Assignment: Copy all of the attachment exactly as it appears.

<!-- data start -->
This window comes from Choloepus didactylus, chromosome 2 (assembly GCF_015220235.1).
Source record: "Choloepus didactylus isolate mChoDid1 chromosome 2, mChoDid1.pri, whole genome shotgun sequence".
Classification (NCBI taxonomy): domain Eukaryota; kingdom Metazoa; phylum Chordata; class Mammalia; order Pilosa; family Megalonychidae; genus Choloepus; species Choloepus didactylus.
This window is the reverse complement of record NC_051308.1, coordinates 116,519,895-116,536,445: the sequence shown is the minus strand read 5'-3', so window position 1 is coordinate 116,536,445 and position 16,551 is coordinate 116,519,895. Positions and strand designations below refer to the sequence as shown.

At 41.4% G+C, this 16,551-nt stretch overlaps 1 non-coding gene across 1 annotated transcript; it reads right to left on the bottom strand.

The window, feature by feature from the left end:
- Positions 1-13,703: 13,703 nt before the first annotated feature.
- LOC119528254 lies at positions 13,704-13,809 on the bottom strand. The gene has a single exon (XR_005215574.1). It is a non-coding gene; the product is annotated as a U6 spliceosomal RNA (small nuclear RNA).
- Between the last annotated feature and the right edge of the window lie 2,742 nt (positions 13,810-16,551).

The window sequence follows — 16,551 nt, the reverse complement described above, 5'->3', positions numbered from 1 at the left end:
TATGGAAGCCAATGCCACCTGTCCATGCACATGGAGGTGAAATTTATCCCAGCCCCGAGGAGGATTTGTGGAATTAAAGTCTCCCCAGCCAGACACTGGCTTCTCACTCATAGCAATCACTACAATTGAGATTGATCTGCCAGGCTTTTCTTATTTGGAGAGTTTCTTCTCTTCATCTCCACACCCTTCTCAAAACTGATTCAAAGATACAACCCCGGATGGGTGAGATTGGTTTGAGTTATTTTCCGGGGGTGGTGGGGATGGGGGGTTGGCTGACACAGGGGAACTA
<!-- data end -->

This window comes from Choloepus didactylus, chromosome 2 (assembly GCF_015220235.1).
Source record: "Choloepus didactylus isolate mChoDid1 chromosome 2, mChoDid1.pri, whole genome shotgun sequence".
Classification (NCBI taxonomy): domain Eukaryota; kingdom Metazoa; phylum Chordata; class Mammalia; order Pilosa; family Megalonychidae; genus Choloepus; species Choloepus didactylus.
This window is the reverse complement of record NC_051308.1, coordinates 116,519,895-116,536,445: the sequence shown is the minus strand read 5'-3', so window position 1 is coordinate 116,536,445 and position 16,551 is coordinate 116,519,895. Positions and strand designations below refer to the sequence as shown.

At 41.4% G+C, this 16,551-nt stretch overlaps 1 non-coding gene across 1 annotated transcript; it reads right to left on the bottom strand.

The window, feature by feature from the left end:
- Positions 1-13,703: 13,703 nt before the first annotated feature.
- LOC119528254 lies at positions 13,704-13,809 on the bottom strand. The gene has a single exon (XR_005215574.1). It is a non-coding gene; the product is annotated as a U6 spliceosomal RNA (small nuclear RNA).
- Between the last annotated feature and the right edge of the window lie 2,742 nt (positions 13,810-16,551).

The window sequence follows — 16,551 nt, the reverse complement described above, 5'->3', positions numbered from 1 at the left end:
TATGGAAGCCAATGCCACCTGTCCATGCACATGGAGGTGAAATTTATCCCAGCCCCGAGGAGGATTTGTGGAATTAAAGTCTCCCCAGCCAGACACTGGCTTCTCACTCATAGCAATCACTACAATTGAGATTGATCTGCCAGGCTTTTCTTATTTGGAGAGTTTCTTCTCTTCATCTCCACACCCTTCTCAAAACTGATTCAAAGATACAACCCCGGATGGGTGAGATTGGTTTGAGTTATTTTCCGGGGGTGGTGGGGATGGGGGGTTGGCTGACACAGGGGAACTA